Take 2 of the 21 inch leg pieces and stack them so the edges match. Measure one inch down from the center of one short edge and drill a 3/8ths inch hole through the two pieces. Repeat for the other two pieces so you have four identical legs.

Take one leg and position it so the hole is centered and about 5 inches below the end of the molding on a side piece(this is to allow space for the bottom board and the movement of the legs). (If you look closely at the pictures you may notice that the holes are only 2-3 inches below the molding. This is because I made a mistake and had to drill new holes later.) Once you have this hole, take the other side piece, match the two pieces back to back and use the first hole as a guide to drill the second so they are positioned identically. At this point I said “Hey, Instructable!” and took some pictures.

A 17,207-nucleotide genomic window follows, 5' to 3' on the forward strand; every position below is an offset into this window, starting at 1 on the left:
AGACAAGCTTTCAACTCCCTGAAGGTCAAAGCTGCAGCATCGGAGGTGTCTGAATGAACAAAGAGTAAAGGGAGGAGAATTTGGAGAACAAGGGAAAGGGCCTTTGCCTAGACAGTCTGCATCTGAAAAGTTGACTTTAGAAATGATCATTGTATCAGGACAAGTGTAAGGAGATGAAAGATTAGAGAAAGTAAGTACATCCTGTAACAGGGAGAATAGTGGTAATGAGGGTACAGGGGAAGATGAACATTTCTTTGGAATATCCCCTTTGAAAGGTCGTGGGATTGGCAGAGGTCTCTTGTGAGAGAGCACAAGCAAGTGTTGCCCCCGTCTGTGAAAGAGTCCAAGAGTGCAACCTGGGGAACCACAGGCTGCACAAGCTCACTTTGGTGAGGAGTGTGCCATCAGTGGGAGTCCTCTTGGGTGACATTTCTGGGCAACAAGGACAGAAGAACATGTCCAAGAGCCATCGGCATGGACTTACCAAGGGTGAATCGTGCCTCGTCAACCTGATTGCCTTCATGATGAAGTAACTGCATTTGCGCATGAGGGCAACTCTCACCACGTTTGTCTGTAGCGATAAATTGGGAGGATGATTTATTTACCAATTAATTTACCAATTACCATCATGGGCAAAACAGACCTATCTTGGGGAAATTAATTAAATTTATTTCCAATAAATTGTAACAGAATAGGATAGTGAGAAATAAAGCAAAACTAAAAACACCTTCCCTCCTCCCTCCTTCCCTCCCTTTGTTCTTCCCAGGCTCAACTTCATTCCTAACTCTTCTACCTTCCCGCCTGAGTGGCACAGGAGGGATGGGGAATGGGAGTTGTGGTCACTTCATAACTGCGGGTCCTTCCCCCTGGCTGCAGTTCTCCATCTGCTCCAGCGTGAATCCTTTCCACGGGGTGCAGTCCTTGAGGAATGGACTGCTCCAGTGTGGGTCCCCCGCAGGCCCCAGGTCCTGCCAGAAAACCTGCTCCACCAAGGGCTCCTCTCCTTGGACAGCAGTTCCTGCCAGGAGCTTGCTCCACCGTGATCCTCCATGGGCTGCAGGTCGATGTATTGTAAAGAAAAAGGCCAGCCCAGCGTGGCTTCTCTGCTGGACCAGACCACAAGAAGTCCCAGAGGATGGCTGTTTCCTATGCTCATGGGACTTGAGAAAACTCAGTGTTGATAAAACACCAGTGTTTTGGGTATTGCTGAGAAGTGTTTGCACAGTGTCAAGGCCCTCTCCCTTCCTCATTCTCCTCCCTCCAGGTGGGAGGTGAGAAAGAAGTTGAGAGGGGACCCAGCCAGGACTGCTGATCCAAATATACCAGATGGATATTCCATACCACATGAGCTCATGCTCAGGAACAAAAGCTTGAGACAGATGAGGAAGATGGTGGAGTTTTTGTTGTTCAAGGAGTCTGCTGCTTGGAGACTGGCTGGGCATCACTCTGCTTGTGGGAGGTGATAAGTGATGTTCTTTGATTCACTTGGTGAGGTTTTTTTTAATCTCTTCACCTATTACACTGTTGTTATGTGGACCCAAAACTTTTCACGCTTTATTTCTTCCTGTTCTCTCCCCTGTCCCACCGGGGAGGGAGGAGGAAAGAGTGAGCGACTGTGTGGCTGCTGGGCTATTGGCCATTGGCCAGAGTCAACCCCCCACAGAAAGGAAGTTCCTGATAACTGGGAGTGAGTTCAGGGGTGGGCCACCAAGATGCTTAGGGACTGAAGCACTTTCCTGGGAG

Step 8: Assemble the Window

Assemble the 2 sides and the bottom piece. I used a speed square to make sure everything lined up and 2 inch deck screws for sturdiness. Next, remove the protective coating from the Plexiglas and slide it into place. Put the top piece into place as well and attach. One last coat of varnish covers the screw heads and any splits that were caused by the screws.

Step 9: Finish

When the varnish dries, position the one leg on either side of each vertical side piece and use the eyebolt and washer assembly through the holes to hold it all together. The washers, obviously, go on the outside of the wood to aid with compression, not in between the boards to aid with slippage. Add finger-paint and window markers. The result is weather resistant, adjustable for height and uneven surfaces and was the hit of the party. It also folds flat for storage.

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    Discussions

    This sounds like an interesting idea. You will be able to get a very different and interesting perspective with light and all that and I'm sure that the kids will really enjoy having a new outlet for their creativity after you've built this! I'd be careful with storage though! You need to be careful keeping glass items of course!